This week’s encounter is April Fool’s Gold, in which the characters are accosted by a pair of satyrs who want to fleece them for every last copper they have. They spin a grand tale of wealth resting within a waterfall cave, and tell the characters of the maddening, maze-like tunnels within, as well as the restless, greedy spirit that haunts its depths. And though the spirit is just a part of their ruse, the pit traps they dug throughout the loamy cave are very real—as are the noisome earth elementals that the satyrs disturbed by digging pits and excavating the stones of this cavern. Finally, even if the characters see through the satyrs’ ruse, they find that the treasure they were promised is not gold at all, but mere pyrite: fool’s gold.
Player Trust and DM Tricks
It’s okay to trick your players, but try not to do so thoughtlessly. Fairy tales and folklore from every culture on Earth are chock full of tricksters who try to pull a fast one on the heroes, just as real life is filled with charlatans and confidence men. In Western folklore, this is best exemplified by the fey—in this case, by a pair of satyrs. However, fairy stories like this are often fun to read because the audience enjoys seeing prideful characters get their comeuppance, or because they like to see overconfident charlatans try and fail to outwit clever heroes.
Neither of these things are guaranteed in an RPG. If the players don’t catch on to the trick fast enough, or the dice revolt against them, they may find themselves in a fairy story with no moral, in which a noble hero is well and truly fooled by a trickster and no justice is ever meted out. If you and your players love going beyond conventional stories and don’t mind getting duped, then proceed into this encounter with all haste!
However, if your players like straightforward adventures and feel like the DM tricking them is against the spirit of the game, then this isn’t the right encounter for them. Being tricked can feel like a betrayal of the trust established in the (often unspoken) social contract of tabletop games. A trap or two in a dungeon is one thing, but an encounter predicated entirely on tricking the players and their characters is another. If you don’t know how your players will react to being duped like this, you should talk to them beforehand (possibly in a Session 0). If you have this discussion, try to have at least one straightforward adventure between discussing the possibility of tricks and running this encounter—just to throw your players off the scent.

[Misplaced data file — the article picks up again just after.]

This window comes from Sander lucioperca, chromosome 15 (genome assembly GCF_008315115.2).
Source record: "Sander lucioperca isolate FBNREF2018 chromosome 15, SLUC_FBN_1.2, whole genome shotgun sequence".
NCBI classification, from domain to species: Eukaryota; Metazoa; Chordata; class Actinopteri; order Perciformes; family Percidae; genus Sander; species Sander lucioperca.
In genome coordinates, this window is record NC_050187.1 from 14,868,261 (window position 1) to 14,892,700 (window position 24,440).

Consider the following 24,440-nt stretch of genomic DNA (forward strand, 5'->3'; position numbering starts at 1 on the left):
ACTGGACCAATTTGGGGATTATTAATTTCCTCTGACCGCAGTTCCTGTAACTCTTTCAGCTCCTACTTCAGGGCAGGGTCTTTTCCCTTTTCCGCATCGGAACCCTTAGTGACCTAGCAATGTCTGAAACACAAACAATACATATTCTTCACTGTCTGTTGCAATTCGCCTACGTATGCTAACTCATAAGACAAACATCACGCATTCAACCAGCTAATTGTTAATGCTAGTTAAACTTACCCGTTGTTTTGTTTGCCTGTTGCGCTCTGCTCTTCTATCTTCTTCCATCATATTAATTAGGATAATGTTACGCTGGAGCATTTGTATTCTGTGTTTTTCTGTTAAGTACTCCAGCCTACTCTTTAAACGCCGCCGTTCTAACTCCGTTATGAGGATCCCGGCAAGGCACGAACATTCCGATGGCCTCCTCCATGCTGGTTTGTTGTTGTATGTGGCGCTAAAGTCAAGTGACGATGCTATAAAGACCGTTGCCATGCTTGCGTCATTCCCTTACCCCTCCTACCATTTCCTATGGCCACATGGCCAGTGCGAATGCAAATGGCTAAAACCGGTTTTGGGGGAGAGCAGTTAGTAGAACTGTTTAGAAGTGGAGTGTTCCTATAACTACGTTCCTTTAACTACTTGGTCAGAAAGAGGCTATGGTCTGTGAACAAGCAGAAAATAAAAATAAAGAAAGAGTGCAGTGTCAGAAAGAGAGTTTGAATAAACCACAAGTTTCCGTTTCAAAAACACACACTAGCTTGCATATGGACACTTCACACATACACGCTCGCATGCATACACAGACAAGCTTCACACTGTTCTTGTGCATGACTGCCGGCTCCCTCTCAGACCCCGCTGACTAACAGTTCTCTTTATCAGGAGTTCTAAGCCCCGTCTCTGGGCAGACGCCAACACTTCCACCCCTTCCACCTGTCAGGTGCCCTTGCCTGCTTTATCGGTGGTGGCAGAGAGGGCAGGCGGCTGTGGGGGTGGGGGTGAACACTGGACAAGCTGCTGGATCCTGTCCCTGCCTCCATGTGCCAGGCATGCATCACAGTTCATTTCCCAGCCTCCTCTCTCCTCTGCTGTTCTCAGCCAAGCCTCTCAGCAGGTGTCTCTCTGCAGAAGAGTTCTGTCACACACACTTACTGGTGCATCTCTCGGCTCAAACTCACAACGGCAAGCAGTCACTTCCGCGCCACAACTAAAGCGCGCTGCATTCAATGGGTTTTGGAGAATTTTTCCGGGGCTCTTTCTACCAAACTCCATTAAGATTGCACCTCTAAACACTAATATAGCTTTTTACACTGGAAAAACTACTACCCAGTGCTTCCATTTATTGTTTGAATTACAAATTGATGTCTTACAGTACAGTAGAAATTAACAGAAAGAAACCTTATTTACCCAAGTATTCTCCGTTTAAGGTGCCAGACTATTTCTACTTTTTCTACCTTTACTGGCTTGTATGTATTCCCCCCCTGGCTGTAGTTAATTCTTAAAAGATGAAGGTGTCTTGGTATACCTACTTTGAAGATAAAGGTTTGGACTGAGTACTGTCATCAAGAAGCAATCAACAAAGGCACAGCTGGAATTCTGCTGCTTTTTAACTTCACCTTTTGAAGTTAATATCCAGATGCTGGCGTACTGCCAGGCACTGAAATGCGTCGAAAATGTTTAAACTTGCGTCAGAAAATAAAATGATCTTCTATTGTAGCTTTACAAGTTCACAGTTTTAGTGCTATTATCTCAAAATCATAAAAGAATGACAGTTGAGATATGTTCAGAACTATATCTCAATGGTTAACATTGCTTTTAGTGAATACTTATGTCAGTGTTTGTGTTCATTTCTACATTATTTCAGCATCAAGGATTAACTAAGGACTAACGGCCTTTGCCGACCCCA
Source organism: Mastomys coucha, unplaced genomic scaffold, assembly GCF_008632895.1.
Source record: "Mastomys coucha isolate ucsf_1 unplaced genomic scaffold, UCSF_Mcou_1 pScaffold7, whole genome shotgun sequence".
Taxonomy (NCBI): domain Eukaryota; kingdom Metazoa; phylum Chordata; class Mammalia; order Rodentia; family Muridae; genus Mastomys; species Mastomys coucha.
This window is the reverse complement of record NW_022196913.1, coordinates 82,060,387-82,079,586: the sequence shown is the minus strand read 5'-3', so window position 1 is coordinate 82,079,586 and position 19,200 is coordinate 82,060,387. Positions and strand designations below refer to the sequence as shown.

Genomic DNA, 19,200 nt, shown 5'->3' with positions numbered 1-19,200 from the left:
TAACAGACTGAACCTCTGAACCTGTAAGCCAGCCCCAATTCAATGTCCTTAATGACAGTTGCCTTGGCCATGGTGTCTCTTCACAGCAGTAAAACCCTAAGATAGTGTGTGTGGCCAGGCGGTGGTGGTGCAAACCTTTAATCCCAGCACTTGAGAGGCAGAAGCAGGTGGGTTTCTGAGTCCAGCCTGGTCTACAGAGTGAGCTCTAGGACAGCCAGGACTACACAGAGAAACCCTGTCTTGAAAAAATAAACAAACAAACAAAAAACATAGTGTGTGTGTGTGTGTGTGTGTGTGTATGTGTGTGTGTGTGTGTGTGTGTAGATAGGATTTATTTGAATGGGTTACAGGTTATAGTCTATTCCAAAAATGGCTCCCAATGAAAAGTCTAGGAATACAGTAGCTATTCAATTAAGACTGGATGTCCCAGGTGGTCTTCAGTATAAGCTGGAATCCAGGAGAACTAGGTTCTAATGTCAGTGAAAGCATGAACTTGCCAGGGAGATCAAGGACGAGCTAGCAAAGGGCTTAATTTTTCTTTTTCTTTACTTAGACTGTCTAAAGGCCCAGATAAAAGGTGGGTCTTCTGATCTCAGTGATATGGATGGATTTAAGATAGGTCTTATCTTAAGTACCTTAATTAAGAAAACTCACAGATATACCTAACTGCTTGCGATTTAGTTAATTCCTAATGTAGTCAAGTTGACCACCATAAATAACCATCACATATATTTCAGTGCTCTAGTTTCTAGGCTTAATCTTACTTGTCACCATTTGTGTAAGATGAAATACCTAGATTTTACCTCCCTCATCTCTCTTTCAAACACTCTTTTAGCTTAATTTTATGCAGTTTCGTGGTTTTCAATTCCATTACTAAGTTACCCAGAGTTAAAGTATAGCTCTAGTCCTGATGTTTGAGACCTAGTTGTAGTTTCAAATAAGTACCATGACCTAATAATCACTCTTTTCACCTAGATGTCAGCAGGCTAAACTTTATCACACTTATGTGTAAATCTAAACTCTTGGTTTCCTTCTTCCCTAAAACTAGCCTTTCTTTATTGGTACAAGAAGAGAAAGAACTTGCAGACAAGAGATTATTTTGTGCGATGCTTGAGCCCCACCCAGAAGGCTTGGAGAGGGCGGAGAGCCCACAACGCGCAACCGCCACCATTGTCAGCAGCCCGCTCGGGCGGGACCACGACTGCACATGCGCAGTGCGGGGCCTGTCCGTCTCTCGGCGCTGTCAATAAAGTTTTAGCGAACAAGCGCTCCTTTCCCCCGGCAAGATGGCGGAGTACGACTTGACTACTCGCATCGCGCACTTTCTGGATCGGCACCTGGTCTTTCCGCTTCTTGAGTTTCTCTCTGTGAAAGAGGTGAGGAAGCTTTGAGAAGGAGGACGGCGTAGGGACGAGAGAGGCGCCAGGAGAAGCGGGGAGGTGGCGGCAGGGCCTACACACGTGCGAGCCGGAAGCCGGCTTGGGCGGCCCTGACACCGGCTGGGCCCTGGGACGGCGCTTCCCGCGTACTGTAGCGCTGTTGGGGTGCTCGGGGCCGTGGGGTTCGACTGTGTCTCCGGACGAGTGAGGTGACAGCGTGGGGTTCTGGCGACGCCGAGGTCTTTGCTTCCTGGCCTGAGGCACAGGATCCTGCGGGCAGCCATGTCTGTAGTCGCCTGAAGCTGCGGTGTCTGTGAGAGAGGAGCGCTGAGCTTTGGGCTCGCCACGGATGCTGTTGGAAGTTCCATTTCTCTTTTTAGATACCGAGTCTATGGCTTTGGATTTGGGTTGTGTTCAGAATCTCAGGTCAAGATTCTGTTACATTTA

Social & Exploration Encounter: April Fool’s Gold
This encounter is suited for 1st-level characters, and may lead to a combat encounter.
While exploring the foothills a few days’ trek from a small village, a pair of satyrs stumbled upon a cave filled with glimmering gold stones. Though they were initially ecstatic at the discovery of a cave filled with gold, they quickly realized that this cave was filled with naught but pyrite: fool’s gold. However, these trickster fey were no less delighted at the discovery of these worthless stones, for they knew that they could pull all sorts of marvelous pranks on easily duped humans.
The fey brothers dreamed up a trick to play on adventurers passing through the foothills, and the characters will be the first—and perhaps only—victims of their ruse. The satyrs have drummed up rumors in the nearby village of the cave being haunted and filled with lost gold. Once adventurers come to explore, the satyrs plan to offer to guide them to the gold, in exchange for safety from the haunting spirits within. Their only stipulation is that the adventurers pay for their protection up front.
One of the satyrs possesses a set of pipes of haunting, which he uses to fill the cave with eerie noise. The other satyr possesses the ability to create illusions. Together, the satyrs mined out a few handfuls of the fool’s gold and enwreathed them in illusions to sell their ruse, and dug several pit traps in the soft, loamy soil of the cave to trap the adventurers and keep them from pursuing the satyrs as they flee with real gold in hand. However, unbeknownst to them, their excavations accidentally awakened several minor spirits of elemental earth that called the cavern their home. The satyrs left the cave before realizing what they had done, and have no idea that there are actually restless spirits of a sort inhabiting the cavern.
The characters come to the satyrs’ cave after either hearing rumors of its gold and its hauntings in town, or simply by stumbling across it while wandering through the wilderness. Once there, one satyr regales them with stories of the treasure and danger within, showing off pyrite from within the cave enhanced by a minor illusion to resemble real gold, while the other satyr makes eerie noise drift from the cavern with his pipes of haunting.